In either case, thanks for the discussion.

Edited by MusicMan11712 (aka Dr. Steve)

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2 step procedure. Step 1 will be Recording or inserting MIDI or Audio. Step two will be recording the tempo and or fine tuning the tempo changes depending of it is MIDI or audio. 

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On 9/9/2019 at 6:46 AM, Chuck E Baby said:

Cakewalk can do this as well. Its called Fit to improvisation.

It seems you might be new to Cakewalk by Bandlab.

It might help to read up on some of the existing features first before recommending new features.

That link didn't work for me.  The link circles back to this message thread.  If it helps, I've made the same kind of mistake many, many times!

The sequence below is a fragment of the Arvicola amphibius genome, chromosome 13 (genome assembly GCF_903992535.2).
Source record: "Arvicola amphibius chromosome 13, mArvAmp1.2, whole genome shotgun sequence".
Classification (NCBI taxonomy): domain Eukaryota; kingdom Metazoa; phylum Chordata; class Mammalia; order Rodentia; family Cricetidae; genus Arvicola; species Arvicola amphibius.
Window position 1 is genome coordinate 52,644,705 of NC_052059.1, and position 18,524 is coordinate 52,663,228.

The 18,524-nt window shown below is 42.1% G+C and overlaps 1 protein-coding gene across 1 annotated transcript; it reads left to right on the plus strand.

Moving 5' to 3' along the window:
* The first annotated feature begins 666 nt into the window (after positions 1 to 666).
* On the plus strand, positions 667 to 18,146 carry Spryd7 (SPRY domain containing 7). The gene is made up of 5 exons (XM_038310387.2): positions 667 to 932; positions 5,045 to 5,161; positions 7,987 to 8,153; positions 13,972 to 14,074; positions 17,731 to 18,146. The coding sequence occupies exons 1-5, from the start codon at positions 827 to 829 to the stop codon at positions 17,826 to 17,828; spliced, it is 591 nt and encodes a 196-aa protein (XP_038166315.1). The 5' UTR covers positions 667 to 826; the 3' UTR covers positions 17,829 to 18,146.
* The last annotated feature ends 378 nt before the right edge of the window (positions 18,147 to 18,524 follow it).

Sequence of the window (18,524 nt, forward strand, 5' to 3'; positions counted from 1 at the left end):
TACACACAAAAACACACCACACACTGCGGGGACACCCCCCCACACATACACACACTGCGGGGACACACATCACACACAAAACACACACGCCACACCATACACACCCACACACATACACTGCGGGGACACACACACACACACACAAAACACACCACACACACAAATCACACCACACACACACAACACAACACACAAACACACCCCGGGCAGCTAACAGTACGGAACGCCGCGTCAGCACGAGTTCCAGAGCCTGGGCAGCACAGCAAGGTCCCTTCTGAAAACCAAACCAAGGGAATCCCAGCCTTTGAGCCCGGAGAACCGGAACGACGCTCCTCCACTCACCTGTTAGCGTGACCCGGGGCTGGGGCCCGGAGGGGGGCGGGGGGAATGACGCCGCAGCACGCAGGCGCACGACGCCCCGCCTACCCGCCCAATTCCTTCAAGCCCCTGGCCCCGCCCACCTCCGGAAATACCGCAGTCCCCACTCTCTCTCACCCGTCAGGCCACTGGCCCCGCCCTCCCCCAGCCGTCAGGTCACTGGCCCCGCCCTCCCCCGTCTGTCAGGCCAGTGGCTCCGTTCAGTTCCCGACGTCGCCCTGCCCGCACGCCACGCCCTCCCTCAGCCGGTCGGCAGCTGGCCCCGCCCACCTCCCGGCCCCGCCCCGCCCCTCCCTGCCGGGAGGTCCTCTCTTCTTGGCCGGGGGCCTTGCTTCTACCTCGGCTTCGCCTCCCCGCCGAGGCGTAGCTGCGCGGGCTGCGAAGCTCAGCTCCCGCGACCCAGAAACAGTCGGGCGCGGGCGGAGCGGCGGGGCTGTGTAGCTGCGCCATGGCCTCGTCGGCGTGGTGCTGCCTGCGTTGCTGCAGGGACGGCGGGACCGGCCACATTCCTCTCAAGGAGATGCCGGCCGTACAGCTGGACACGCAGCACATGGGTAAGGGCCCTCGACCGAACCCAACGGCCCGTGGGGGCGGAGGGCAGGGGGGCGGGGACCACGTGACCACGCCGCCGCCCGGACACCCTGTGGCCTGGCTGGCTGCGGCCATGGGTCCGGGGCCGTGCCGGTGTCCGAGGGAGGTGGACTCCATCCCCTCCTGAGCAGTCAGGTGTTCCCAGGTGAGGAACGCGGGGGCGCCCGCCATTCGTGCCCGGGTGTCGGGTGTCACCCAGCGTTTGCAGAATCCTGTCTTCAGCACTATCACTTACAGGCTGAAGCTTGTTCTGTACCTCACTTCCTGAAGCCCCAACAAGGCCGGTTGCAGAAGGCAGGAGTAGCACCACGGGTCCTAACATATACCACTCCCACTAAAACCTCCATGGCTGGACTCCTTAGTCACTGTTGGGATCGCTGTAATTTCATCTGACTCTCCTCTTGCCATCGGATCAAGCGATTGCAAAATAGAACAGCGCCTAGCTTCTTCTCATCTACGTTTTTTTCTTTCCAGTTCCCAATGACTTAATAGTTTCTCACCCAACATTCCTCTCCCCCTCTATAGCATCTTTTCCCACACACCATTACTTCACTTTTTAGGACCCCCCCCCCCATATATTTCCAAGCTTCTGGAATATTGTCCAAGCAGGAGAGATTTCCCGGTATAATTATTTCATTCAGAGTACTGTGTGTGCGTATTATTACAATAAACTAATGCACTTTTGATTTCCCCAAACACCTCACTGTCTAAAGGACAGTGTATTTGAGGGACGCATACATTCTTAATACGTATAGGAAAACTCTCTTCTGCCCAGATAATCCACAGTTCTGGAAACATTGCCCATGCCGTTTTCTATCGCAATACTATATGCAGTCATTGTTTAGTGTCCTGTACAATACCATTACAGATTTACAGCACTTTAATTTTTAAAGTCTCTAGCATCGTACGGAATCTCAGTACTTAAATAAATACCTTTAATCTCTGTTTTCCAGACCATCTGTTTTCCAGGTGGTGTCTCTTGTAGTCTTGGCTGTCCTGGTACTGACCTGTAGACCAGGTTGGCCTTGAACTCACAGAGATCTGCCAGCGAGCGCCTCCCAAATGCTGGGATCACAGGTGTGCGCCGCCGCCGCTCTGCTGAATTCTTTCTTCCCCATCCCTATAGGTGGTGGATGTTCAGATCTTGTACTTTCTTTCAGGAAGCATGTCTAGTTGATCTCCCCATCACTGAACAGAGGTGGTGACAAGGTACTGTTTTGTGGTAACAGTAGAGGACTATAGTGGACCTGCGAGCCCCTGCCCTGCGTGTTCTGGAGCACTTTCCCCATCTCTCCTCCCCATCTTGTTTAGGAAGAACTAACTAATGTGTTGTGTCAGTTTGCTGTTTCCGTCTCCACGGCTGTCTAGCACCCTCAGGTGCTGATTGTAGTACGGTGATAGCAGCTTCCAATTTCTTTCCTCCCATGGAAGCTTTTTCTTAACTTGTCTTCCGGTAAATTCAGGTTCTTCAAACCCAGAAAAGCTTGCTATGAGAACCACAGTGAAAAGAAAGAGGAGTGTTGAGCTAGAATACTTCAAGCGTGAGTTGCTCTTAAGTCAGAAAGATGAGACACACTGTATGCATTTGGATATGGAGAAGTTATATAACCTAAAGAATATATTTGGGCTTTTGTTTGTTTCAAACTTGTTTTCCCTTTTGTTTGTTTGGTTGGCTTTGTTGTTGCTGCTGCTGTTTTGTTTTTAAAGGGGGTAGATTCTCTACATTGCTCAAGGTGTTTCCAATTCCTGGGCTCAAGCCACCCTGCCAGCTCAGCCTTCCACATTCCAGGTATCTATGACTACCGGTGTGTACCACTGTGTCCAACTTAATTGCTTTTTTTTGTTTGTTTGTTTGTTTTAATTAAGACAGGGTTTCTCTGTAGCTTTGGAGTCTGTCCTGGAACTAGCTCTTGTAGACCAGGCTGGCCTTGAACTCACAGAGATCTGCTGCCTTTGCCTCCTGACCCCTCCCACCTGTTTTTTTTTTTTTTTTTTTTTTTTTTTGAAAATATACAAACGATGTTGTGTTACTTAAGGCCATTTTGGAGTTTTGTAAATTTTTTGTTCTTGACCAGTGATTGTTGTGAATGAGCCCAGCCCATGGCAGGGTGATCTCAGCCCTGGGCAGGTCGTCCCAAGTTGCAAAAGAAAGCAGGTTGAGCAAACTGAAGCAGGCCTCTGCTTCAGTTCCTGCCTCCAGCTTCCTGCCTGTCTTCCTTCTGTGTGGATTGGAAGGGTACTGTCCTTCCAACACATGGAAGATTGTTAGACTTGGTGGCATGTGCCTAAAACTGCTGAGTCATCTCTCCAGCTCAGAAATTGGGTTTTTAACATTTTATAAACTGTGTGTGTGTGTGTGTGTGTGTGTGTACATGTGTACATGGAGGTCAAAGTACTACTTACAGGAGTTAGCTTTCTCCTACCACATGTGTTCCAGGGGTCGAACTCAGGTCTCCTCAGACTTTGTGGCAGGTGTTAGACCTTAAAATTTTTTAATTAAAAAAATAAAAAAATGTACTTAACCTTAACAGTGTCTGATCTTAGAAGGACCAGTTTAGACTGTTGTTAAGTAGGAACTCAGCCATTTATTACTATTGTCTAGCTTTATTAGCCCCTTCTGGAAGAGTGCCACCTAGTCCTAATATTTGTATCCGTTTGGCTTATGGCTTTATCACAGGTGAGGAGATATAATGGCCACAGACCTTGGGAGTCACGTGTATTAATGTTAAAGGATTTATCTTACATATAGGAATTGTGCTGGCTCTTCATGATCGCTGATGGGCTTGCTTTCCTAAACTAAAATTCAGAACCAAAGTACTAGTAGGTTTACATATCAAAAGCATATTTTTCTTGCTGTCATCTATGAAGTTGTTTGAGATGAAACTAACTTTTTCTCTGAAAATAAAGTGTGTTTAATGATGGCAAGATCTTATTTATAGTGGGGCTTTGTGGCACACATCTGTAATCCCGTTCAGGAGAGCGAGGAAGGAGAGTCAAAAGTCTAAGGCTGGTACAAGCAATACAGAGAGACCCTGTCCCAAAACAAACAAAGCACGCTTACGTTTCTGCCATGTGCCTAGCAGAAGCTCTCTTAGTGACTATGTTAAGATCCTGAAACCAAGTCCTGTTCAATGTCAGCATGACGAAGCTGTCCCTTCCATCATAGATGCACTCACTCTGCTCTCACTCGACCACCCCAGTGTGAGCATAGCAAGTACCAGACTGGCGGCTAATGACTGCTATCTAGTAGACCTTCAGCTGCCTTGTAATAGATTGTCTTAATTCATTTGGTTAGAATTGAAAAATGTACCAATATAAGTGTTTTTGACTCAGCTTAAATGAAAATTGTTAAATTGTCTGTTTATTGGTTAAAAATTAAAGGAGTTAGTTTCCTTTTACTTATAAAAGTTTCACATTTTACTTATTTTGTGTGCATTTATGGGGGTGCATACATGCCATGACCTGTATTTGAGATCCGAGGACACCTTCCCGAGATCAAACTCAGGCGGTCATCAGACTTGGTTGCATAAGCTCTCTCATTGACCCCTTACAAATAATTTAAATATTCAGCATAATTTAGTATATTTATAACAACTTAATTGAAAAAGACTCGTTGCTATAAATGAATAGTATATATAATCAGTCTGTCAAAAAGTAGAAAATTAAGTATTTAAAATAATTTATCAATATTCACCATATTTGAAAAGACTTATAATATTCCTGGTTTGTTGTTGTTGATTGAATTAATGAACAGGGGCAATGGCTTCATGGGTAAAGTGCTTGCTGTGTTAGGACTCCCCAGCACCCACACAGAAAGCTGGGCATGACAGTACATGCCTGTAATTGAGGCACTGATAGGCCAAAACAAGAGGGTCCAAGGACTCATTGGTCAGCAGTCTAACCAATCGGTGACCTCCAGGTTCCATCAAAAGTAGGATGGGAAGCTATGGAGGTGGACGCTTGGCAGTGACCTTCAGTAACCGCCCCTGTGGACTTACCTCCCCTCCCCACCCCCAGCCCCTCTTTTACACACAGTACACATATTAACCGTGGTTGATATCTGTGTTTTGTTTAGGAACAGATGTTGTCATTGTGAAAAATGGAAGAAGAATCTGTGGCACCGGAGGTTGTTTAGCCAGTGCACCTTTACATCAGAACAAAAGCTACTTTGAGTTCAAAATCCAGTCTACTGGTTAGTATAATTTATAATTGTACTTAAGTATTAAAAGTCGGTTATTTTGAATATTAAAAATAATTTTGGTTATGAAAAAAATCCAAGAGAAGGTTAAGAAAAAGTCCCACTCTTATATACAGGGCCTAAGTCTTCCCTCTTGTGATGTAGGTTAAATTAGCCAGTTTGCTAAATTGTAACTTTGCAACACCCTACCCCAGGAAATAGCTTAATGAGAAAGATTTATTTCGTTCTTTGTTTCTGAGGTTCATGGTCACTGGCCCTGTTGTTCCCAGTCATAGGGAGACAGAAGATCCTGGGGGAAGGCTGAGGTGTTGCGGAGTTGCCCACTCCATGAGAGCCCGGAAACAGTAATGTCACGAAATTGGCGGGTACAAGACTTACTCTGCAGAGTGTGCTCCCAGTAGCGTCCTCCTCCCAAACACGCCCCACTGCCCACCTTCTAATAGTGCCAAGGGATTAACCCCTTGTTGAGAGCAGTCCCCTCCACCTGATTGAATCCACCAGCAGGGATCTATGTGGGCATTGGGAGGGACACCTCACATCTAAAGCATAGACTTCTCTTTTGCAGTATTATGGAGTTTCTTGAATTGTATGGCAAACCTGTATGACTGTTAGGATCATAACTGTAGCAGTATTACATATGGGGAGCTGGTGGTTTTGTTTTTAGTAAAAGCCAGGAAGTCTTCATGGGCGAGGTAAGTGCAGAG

@Chuck E Baby Here is a YouTube video that details how to use "Fit Improvisation".  Perhaps this is what you meant to link to? 

https://youtu.be/MnAqjtXglOQ

 

Edited by Jim Fogle
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I’ve done this very thing with Bome’s midi translator.  I created a Tap tempo script that  sends out Midi time sync following your Tap tempo.  I even added a Glove pie script to ‘Conduct’ the tempo via Nintendo Wii mote.  So all the midi is recorded first, then I set Cakewalk to follow Timecode.  Then conduct the time code.  Another program can be used to record the Midi of the beats, in fact you could record multiple takes of your conducting.  After that you can import the midi beats to actually change Cakewalk’s tempo map. I did it more to show proof of concept. 

Yeah I’ve requested these features in Cakewalk many years ago. 

It’s pretty easy to just draw in tempo changes of ritards and accelerandos in the Tempo map view with a graphics tablet and active pen though. (Mousing is a lil tougher).  Tempo map is your conductor you just have to tell him what to do. 😄

 

Edited by Blogospherianman